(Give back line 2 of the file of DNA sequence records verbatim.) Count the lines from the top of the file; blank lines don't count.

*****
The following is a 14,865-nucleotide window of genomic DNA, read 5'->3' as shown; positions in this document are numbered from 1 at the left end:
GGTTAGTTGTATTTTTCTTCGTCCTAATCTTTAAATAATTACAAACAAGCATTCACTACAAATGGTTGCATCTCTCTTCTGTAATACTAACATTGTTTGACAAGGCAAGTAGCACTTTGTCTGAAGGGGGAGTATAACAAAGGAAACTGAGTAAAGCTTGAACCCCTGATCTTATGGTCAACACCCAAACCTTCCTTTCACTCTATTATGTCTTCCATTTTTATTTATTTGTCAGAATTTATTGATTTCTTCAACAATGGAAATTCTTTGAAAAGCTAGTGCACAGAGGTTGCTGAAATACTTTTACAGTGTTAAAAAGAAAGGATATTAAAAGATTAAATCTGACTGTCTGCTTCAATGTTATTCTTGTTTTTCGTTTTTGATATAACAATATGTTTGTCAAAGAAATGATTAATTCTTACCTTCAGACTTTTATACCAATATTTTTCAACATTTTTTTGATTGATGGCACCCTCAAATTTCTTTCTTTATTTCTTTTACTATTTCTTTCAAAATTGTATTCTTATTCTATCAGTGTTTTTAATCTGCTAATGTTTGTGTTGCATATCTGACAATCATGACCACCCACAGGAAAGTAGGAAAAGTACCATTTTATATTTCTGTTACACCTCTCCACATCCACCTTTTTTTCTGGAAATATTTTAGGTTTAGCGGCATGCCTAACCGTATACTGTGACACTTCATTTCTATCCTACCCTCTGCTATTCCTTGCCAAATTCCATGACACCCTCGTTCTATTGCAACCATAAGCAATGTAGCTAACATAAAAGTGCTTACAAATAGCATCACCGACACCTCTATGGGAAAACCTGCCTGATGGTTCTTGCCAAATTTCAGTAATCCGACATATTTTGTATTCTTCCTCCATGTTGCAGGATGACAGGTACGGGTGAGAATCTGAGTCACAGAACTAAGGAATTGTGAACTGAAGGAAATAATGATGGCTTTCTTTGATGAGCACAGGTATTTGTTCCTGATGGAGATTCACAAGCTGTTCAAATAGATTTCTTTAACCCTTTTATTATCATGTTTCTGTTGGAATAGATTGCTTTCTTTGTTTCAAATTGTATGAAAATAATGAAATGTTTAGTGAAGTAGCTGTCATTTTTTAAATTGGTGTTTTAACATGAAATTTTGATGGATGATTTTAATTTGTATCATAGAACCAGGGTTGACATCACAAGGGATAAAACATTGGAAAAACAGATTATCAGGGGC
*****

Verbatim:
GGTTAGTTGTATTTTTCTTCGTCCTAATCTTTAAATAATTACAAACAAGCATTCACTACAAATGGTTGCATCTCTCTTCTGTAATACTAACATTGTTTGACAAGGCAAGTAGCACTTTGTCTGAAGGGGGAGTATAACAAAGGAAACTGAGTAAAGCTTGAACCCCTGATCTTATGGTCAACACCCAAACCTTCCTTTCACTCTATTATGTCTTCCATTTTTATTTATTTGTCAGAATTTATTGATTTCTTCAACAATGGAAATTCTTTGAAAAGCTAGTGCACAGAGGTTGCTGAAATACTTTTACAGTGTTAAAAAGAAAGGATATTAAAAGATTAAATCTGACTGTCTGCTTCAATGTTATTCTTGTTTTTCGTTTTTGATATAACAATATGTTTGTCAAAGAAATGATTAATTCTTACCTTCAGACTTTTATACCAATATTTTTCAACATTTTTTTGATTGATGGCACCCTCAAATTTCTTTCTTTATTTCTTTTACTATTTCTTTCAAAATTGTATTCTTATTCTATCAGTGTTTTTAATCTGCTAATGTTTGTGTTGCATATCTGACAATCATGACCACCCACAGGAAAGTAGGAAAAGTACCATTTTATATTTCTGTTACACCTCTCCACATCCACCTTTTTTTCTGGAAATATTTTAGGTTTAGCGGCATGCCTAACCGTATACTGTGACACTTCATTTCTATCCTACCCTCTGCTATTCCTTGCCAAATTCCATGACACCCTCGTTCTATTGCAACCATAAGCAATGTAGCTAACATAAAAGTGCTTACAAATAGCATCACCGACACCTCTATGGGAAAACCTGCCTGATGGTTCTTGCCAAATTTCAGTAATCCGACATATTTTGTATTCTTCCTCCATGTTGCAGGATGACAGGTACGGGTGAGAATCTGAGTCACAGAACTAAGGAATTGTGAACTGAAGGAAATAATGATGGCTTTCTTTGATGAGCACAGGTATTTGTTCCTGATGGAGATTCACAAGCTGTTCAAATAGATTTCTTTAACCCTTTTATTATCATGTTTCTGTTGGAATAGATTGCTTTCTTTGTTTCAAATTGTATGAAAATAATGAAATGTTTAGTGAAGTAGCTGTCATTTTTTAAATTGGTGTTTTAACATGAAATTTTGATGGATGATTTTAATTTGTATCATAGAACCAGGGTTGACATCACAAGGGATAAAACATTGGAAAAACAGATTATCAGGGGC